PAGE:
A course on world food policy at Cornell might help a poor country if it inspired a few students in their careers. But put the course's materials online and teach workshops around the world on how to use them using a social entrepreneurial approach -- then the result could be leaders with the skills to help alleviate some of world's hunger and poverty.
That's the program that the 2001 World Food Prize laureate and Cornell professor Per Pinstrup-Andersen has been pilot testing in concert with three other U.S. universities.
He has posted 63 case studies from around the world about real-world policy issues experienced and written by 56 experts. Next he plans to teach 75 educators from Africa and Asia in workshops to be held in Uganda, Bangladesh and China how to use the materials, together with a new textbook he is writing with Fuzhi Cheng, a former postdoctoral fellow. The educators will learn how to engage students in tackling an issue from various points of view, hashing out policy and developing sustainable approaches that address the challenge, be it coping with famine in Ethiopia, allocating irrigation water in Egypt, countering the growing obesity problem in China or assessing genetically modified food aid in Zambia.
"[Students at] universities in many developing countries suffer from lack of good teaching material and outdated teaching methods, ... boring lectures based on irrelevant and outdated textbooks given by unmotivated professors and lecturers," says Pinstrup-Andersen, the J. Thomas Clark Professor of Entrepreneurship and the H.E. Babcock Professor of Food, Nutrition and Public Policy at Cornell. "The goals of this program are help motivate teachers and to replace lectures with a participatory social entrepreneurial approach that involves stimulating and interactive sessions based on relevant and timely case studies."
The social entrepreneurial approach, says Pinstrup-Andersen, is intended to develop "a mind-set," a way to approach policy analysis.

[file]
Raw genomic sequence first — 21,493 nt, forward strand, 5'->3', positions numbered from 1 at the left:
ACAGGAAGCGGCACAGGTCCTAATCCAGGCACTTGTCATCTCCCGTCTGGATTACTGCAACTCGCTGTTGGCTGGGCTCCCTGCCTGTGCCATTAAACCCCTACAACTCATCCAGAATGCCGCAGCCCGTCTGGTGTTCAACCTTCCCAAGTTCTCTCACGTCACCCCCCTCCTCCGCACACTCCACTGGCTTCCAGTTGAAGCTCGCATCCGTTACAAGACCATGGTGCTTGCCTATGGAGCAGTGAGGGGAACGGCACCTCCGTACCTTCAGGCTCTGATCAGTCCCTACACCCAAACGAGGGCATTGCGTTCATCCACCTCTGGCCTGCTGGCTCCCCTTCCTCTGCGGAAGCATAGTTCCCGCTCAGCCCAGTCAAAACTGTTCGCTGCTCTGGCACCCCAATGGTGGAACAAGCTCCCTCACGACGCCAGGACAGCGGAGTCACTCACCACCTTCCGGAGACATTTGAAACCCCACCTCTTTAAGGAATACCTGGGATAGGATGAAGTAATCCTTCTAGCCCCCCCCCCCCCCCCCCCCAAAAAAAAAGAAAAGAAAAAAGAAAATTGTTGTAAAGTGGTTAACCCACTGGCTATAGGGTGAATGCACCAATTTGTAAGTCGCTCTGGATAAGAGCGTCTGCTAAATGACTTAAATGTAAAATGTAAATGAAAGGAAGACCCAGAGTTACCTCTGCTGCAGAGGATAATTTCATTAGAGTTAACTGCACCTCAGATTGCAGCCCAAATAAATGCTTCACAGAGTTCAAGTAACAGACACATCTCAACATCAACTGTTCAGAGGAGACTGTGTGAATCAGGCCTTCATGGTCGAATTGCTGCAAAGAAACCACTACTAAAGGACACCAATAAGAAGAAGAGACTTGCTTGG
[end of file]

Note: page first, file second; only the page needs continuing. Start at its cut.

"Entrepreneurship education helps students become leaders, innovators and creative problem-solvers by teaching them how to apply what they've learned in class to developing practical, innovative and sustainable approaches to benefit society, with an emphasis on those who are marginalized and poor," he says.
"Social entrepreneurs have a social mission -- in this case to reduce poverty, hunger and human misery in developing countries in a sustainable way."
Pinstrup-Andersen has pilot tested the course at the University of Copenhagen, Wageningen University and in a new course at Cornell last semester (Food Policy for Developing Countries). Others are doing so at the University of Illinois, Tufts University and the University of Colorado. Members of the program's advisory team hail from Africa, Asia, Latin America and the former Soviet Union and some 100 reviewers have been involved in assessing the case studies. Cornell colleagues, including Terry Ehling, David Ruddy, Michael Wakoff and Peter Potter, have assisted with the effort.
Pinstrup-Andersen also will ensure that the educators worldwide will network so they continue to get access to the most appropriate and latest teaching materials, and he will regularly add case studies to the Web site.
The project, which is in collaboration with and co-funded by the University of Copenhagen, Wageningen University and the CGIAR/IFPRI Open University, also is supported by Entrepreneurship@Cornell and the Division of Nutritional Sciences' Babcock chair. The international workshops are supported by the Danish Development Assistance Agency.